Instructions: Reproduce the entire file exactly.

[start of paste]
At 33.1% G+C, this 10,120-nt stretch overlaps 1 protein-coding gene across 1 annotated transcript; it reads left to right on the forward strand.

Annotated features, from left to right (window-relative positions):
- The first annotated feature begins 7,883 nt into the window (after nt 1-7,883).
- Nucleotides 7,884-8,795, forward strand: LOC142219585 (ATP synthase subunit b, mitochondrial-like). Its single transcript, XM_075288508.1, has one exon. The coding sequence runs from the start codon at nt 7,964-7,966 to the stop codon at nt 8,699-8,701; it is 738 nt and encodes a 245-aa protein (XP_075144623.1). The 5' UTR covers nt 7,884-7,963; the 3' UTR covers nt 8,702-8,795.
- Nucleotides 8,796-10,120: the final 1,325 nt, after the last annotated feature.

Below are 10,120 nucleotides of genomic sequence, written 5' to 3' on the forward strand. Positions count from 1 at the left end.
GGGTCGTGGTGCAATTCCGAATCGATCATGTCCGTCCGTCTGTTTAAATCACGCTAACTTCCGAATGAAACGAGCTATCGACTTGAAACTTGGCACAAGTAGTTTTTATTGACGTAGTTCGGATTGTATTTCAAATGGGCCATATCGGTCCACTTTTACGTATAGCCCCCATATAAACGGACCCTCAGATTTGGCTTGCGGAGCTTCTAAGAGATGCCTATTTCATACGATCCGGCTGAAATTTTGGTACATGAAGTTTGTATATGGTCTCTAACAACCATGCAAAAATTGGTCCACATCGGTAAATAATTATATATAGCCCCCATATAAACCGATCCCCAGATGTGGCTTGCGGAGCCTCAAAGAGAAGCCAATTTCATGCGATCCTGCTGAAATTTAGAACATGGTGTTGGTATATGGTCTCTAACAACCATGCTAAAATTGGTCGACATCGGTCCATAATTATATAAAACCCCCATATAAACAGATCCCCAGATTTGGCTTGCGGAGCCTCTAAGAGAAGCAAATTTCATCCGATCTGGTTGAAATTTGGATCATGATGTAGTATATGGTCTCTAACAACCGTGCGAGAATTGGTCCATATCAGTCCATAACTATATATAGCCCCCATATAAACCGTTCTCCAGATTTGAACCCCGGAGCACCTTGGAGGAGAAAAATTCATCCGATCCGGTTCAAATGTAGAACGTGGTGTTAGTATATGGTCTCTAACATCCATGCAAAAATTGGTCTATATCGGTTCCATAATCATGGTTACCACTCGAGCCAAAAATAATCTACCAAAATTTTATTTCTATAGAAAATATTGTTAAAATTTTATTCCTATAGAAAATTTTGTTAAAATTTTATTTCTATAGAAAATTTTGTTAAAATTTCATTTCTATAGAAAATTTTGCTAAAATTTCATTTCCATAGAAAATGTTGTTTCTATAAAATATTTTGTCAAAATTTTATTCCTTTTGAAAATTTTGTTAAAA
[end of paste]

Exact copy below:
At 33.1% G+C, this 10,120-nt stretch overlaps 1 protein-coding gene across 1 annotated transcript; it reads left to right on the forward strand.

Annotated features, from left to right (window-relative positions):
- The first annotated feature begins 7,883 nt into the window (after nt 1-7,883).
- Nucleotides 7,884-8,795, forward strand: LOC142219585 (ATP synthase subunit b, mitochondrial-like). Its single transcript, XM_075288508.1, has one exon. The coding sequence runs from the start codon at nt 7,964-7,966 to the stop codon at nt 8,699-8,701; it is 738 nt and encodes a 245-aa protein (XP_075144623.1). The 5' UTR covers nt 7,884-7,963; the 3' UTR covers nt 8,702-8,795.
- Nucleotides 8,796-10,120: the final 1,325 nt, after the last annotated feature.

Below are 10,120 nucleotides of genomic sequence, written 5' to 3' on the forward strand. Positions count from 1 at the left end.
GGGTCGTGGTGCAATTCCGAATCGATCATGTCCGTCCGTCTGTTTAAATCACGCTAACTTCCGAATGAAACGAGCTATCGACTTGAAACTTGGCACAAGTAGTTTTTATTGACGTAGTTCGGATTGTATTTCAAATGGGCCATATCGGTCCACTTTTACGTATAGCCCCCATATAAACGGACCCTCAGATTTGGCTTGCGGAGCTTCTAAGAGATGCCTATTTCATACGATCCGGCTGAAATTTTGGTACATGAAGTTTGTATATGGTCTCTAACAACCATGCAAAAATTGGTCCACATCGGTAAATAATTATATATAGCCCCCATATAAACCGATCCCCAGATGTGGCTTGCGGAGCCTCAAAGAGAAGCCAATTTCATGCGATCCTGCTGAAATTTAGAACATGGTGTTGGTATATGGTCTCTAACAACCATGCTAAAATTGGTCGACATCGGTCCATAATTATATAAAACCCCCATATAAACAGATCCCCAGATTTGGCTTGCGGAGCCTCTAAGAGAAGCAAATTTCATCCGATCTGGTTGAAATTTGGATCATGATGTAGTATATGGTCTCTAACAACCGTGCGAGAATTGGTCCATATCAGTCCATAACTATATATAGCCCCCATATAAACCGTTCTCCAGATTTGAACCCCGGAGCACCTTGGAGGAGAAAAATTCATCCGATCCGGTTCAAATGTAGAACGTGGTGTTAGTATATGGTCTCTAACATCCATGCAAAAATTGGTCTATATCGGTTCCATAATCATGGTTACCACTCGAGCCAAAAATAATCTACCAAAATTTTATTTCTATAGAAAATATTGTTAAAATTTTATTCCTATAGAAAATTTTGTTAAAATTTTATTTCTATAGAAAATTTTGTTAAAATTTCATTTCTATAGAAAATTTTGCTAAAATTTCATTTCCATAGAAAATGTTGTTTCTATAAAATATTTTGTCAAAATTTTATTCCTTTTGAAAATTTTGTTAAAA